Experimental writing, it is said by those more comfortably ensconced in the sagging sofa of English literature, is simply a genre: a stereotypical form of book in which certain conventions apply, the same as in any other. As such, it’s over. That fuss and nonsense was all fine in the days of the proper modernists, from James Joyce, up to say, Brigid Brophy or Gilbert Sorrentino, but really, that’s all been mapped out. It’s done with. Now it’s time to knuckle down and write studied novels with the occasional nod to Derrida if you really must. The relation to tradition is all the better to show that you have mastered it and are beyond it, there’s no need to be disruptive. Writers want that familiar warm novel feeling back, but with a few winks. Or rather, not back so much as to insist on being in a position to perpetuate it, though cleverly, at the same time as insisting, in tune with the times, that there is no alternative.
Danklands would suggest otherwise. Written by Melbourne-based artist Holly Childs it is a book that takes place in the bits of cities that slipped through the master-plan despite being in the middle of it; something that echoes its place in literature. Danklands is written in English, but at all those points where it turns into a thick wet post-natural swamp, in jargon, awkward love, smoggy spaced-outness around the edges of the city’s docklands. Indelicate sentences, packed with clichés and gulped down verbiage that come back wrong, strands of linguistic mouth-backwash float into the reader’s bottle of Fiji water like the delicate tendrils of a jellyfish before dissolving back into narrative, a cluster of lists, bejewelled molten plastic slag and the goings on of several ciphers that pass for characters. In this movement the book occasionally takes time to gather its own co-ordinates, shifting paces, there’s a precision zoned-outness in the finely, almost molecularly, constructed sentences that flow out into the vast intertidal marshes of language with which the internet is silted together with. At other moments, the text floats in dense poetic dazes, tightly worded and loose.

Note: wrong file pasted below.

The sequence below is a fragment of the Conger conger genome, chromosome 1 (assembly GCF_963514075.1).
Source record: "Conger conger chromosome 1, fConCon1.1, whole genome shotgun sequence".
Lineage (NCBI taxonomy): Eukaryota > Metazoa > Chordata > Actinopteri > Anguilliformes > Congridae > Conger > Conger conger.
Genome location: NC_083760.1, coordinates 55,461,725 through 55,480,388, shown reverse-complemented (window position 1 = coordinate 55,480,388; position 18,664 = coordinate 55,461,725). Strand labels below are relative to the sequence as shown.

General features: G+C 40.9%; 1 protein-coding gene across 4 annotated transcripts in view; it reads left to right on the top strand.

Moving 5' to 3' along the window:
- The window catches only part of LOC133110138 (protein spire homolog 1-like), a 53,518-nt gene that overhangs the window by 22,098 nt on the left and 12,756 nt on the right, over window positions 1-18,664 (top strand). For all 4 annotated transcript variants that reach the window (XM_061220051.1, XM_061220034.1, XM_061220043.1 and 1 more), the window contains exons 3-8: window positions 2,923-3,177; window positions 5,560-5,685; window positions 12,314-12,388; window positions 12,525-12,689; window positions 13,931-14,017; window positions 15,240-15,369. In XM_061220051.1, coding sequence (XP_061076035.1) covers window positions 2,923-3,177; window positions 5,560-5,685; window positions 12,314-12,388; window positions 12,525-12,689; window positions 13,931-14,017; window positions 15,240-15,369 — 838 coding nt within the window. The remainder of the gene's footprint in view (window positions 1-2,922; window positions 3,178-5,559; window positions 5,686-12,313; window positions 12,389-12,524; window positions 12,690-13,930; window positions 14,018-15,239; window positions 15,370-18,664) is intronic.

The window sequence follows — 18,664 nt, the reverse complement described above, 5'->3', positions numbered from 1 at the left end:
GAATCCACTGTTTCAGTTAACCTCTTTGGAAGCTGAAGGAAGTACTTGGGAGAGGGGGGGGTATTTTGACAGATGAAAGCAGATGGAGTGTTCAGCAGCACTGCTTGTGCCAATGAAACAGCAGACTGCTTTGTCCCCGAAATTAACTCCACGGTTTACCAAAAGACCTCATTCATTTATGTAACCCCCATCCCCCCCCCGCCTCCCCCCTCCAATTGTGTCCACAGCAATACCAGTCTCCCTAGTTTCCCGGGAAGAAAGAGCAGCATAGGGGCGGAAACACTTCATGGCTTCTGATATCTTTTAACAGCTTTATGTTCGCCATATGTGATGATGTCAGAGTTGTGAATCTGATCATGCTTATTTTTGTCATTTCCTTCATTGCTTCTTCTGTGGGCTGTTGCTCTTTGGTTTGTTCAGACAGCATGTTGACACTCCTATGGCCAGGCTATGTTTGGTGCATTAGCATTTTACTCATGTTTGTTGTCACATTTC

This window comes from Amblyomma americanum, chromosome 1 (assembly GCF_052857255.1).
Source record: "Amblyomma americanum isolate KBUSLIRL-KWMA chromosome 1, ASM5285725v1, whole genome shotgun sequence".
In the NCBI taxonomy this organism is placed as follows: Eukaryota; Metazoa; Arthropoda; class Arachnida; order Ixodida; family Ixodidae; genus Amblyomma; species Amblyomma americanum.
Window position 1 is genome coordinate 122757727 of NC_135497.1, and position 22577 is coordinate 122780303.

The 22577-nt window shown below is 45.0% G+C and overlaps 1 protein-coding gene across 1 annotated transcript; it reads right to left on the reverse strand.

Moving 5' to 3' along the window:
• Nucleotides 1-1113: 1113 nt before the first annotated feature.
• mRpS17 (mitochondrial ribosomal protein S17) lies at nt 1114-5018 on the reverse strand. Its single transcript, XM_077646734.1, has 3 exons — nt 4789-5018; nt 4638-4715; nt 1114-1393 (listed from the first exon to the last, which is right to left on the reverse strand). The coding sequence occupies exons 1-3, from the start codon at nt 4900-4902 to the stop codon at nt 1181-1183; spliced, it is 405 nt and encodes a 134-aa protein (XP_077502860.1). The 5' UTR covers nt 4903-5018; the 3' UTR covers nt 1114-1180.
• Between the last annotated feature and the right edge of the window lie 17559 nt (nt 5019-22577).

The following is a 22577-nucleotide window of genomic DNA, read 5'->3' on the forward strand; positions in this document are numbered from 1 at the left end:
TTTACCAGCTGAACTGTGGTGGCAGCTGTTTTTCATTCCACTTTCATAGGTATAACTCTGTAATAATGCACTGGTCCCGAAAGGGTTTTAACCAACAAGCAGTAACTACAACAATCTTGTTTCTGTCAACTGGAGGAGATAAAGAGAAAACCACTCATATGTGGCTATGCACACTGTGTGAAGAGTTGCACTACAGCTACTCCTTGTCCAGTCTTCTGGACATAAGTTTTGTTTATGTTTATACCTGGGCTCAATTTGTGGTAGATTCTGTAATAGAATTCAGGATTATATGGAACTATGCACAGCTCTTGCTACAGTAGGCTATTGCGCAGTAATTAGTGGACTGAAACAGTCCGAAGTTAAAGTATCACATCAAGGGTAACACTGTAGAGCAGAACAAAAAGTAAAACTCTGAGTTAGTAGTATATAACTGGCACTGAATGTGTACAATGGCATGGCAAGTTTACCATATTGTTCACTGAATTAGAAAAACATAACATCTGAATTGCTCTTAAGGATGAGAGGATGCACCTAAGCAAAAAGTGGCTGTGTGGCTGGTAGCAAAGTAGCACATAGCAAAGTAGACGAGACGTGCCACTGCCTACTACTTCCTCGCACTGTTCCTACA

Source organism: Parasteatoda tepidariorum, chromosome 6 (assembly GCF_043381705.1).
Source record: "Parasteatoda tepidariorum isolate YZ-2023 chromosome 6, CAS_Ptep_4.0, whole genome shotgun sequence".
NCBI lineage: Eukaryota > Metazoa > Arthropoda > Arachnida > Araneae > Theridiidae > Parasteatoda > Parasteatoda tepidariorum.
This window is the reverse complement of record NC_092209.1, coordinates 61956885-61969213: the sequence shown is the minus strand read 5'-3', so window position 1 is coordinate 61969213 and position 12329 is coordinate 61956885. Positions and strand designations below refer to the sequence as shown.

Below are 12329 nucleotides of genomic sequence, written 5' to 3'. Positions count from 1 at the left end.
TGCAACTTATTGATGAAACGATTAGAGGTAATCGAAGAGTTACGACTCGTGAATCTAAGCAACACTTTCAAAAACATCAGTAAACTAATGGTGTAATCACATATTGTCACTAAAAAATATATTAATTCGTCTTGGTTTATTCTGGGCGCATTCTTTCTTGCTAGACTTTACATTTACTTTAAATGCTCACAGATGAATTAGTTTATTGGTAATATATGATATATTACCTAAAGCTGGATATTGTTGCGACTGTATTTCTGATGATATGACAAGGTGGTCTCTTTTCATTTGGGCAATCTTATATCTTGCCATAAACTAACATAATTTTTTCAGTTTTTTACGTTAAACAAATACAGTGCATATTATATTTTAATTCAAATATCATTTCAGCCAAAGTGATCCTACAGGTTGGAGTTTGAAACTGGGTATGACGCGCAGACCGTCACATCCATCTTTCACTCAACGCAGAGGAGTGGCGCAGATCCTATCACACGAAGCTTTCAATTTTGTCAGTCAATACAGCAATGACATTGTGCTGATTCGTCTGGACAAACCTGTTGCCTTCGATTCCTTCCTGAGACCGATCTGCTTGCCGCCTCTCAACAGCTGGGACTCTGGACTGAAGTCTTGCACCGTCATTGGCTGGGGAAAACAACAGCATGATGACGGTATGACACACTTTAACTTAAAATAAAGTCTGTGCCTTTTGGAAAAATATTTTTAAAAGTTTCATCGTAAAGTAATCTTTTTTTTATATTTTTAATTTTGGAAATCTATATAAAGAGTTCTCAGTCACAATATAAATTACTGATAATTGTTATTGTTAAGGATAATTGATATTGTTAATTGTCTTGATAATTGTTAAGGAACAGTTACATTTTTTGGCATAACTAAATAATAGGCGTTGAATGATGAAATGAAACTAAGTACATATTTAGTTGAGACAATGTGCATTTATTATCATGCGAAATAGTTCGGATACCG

Danklands has the best YouTube make-up tutorial yet to be lightly spritzed on the surface of video. If you follow its steps precisely, it will make your synapses shimmer as much as it extends your lashes. Working out the co-ordinates of the book, in the coagulated oozing mass, of leachate, is part of the fun. Making a list of all the things that aren’t things in the world is amazing enough, making the links between them work as they are brought into conjunction by fire, sunburn, romantic interest, sleepiness, new kinds of plastic and code. Soon enough you’re gliding over the surface of the ice rink, smoothing out the crud from the surface on a giant Zamboni machine that leaves everything crystalised and clear, a glittering swathe of reflection that you can carve a path into, but not before hot water is already poured over it by the machine, Childs’ writing machine, that recomposes the relations between molecules.**